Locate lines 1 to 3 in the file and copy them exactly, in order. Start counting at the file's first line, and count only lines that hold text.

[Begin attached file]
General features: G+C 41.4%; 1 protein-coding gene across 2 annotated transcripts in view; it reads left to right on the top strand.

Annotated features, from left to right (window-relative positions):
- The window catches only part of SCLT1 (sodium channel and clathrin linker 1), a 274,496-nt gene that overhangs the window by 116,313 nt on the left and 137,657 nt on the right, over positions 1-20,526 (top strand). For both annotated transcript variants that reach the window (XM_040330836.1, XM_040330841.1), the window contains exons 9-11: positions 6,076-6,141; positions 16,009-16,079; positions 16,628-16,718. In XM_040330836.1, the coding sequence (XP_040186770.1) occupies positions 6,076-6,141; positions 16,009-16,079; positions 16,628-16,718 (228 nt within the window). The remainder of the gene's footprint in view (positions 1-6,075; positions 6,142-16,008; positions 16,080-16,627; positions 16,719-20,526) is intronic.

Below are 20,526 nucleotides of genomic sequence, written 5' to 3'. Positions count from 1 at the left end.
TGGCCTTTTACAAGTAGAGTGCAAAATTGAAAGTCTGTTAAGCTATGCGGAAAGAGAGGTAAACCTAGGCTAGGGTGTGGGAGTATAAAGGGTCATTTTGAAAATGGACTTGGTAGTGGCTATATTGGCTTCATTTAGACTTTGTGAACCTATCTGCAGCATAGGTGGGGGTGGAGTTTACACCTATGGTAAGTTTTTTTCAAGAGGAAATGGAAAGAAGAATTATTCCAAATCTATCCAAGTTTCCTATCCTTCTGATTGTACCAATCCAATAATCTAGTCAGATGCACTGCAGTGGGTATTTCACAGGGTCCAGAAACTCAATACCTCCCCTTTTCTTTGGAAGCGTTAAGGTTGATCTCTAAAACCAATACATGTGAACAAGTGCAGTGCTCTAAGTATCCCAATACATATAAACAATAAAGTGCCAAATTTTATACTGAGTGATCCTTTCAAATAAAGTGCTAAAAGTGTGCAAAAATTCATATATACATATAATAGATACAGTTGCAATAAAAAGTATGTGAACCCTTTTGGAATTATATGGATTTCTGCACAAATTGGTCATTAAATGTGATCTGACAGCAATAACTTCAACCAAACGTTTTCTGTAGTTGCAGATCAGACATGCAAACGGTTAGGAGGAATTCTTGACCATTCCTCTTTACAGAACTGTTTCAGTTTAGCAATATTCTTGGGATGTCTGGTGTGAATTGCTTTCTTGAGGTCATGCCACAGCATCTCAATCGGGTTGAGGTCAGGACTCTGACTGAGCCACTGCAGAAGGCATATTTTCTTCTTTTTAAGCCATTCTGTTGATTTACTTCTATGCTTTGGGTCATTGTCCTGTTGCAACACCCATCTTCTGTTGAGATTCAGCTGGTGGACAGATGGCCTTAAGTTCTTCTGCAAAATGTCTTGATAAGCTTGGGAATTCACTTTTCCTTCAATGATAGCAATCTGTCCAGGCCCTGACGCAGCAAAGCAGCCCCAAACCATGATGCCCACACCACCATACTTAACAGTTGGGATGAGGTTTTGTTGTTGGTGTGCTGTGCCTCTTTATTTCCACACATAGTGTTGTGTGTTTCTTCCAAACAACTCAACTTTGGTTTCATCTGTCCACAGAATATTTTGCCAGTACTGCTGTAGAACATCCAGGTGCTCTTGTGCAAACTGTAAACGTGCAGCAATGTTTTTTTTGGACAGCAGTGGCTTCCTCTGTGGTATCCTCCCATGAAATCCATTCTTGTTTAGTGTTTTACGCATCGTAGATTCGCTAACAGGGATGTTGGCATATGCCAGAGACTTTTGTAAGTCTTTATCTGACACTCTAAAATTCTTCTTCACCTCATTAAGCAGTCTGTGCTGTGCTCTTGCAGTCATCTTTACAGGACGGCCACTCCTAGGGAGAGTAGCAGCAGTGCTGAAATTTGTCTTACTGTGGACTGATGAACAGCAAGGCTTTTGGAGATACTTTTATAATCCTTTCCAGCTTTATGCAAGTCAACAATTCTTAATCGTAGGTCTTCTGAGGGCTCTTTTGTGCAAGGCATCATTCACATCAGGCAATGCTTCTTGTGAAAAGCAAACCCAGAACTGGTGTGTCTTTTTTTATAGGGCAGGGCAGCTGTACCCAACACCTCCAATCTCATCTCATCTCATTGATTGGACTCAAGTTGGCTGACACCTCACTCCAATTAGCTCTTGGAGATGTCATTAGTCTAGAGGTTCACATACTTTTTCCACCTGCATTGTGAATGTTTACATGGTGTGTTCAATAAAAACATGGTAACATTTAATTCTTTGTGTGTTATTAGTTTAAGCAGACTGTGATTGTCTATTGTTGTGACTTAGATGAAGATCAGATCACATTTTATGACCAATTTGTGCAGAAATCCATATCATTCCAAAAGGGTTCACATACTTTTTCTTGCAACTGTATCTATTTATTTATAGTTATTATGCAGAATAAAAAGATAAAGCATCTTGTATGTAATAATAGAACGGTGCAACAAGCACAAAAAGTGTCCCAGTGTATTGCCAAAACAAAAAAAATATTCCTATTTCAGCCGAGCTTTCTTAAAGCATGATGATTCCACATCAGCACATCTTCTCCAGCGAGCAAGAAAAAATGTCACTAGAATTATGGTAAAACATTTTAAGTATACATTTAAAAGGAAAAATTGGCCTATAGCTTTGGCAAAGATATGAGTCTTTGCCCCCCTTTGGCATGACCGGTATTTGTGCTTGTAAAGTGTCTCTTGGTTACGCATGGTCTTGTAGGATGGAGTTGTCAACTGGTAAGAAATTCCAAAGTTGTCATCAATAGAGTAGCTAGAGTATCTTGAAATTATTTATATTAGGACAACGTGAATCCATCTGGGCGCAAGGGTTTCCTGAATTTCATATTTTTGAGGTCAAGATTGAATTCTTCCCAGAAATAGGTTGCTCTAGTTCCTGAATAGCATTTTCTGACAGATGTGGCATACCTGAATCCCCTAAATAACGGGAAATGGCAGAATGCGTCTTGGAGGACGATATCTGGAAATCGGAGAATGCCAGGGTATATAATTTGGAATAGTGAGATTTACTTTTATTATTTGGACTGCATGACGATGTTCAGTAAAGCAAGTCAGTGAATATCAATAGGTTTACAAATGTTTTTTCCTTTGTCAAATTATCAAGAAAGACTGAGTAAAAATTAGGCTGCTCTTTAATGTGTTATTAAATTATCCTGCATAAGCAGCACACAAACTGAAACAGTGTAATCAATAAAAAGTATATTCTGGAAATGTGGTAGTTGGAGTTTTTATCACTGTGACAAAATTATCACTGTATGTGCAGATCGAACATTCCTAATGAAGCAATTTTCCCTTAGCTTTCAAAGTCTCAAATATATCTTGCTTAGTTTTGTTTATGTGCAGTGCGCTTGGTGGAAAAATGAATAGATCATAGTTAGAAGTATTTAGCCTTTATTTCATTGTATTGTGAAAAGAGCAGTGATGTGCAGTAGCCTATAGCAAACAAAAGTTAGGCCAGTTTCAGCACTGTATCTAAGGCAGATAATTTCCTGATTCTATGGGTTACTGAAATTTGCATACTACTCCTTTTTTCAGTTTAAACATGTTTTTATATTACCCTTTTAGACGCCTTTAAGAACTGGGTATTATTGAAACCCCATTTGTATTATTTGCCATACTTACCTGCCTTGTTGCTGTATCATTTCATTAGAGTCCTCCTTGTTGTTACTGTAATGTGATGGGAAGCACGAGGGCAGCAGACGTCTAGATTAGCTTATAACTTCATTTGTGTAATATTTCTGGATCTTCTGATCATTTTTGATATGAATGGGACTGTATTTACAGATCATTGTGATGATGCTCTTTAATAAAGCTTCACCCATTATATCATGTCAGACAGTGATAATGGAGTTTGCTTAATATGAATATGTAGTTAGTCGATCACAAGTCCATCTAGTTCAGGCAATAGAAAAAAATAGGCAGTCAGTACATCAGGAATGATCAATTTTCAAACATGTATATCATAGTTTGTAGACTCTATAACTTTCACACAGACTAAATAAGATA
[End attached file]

General features: G+C 41.4%; 1 protein-coding gene across 2 annotated transcripts in view; it reads left to right on the top strand.

Annotated features, from left to right (window-relative positions):
- The window catches only part of SCLT1 (sodium channel and clathrin linker 1), a 274,496-nt gene that overhangs the window by 116,313 nt on the left and 137,657 nt on the right, over positions 1-20,526 (top strand). For both annotated transcript variants that reach the window (XM_040330836.1, XM_040330841.1), the window contains exons 9-11: positions 6,076-6,141; positions 16,009-16,079; positions 16,628-16,718. In XM_040330836.1, the coding sequence (XP_040186770.1) occupies positions 6,076-6,141; positions 16,009-16,079; positions 16,628-16,718 (228 nt within the window). The remainder of the gene's footprint in view (positions 1-6,075; positions 6,142-16,008; positions 16,080-16,627; positions 16,719-20,526) is intronic.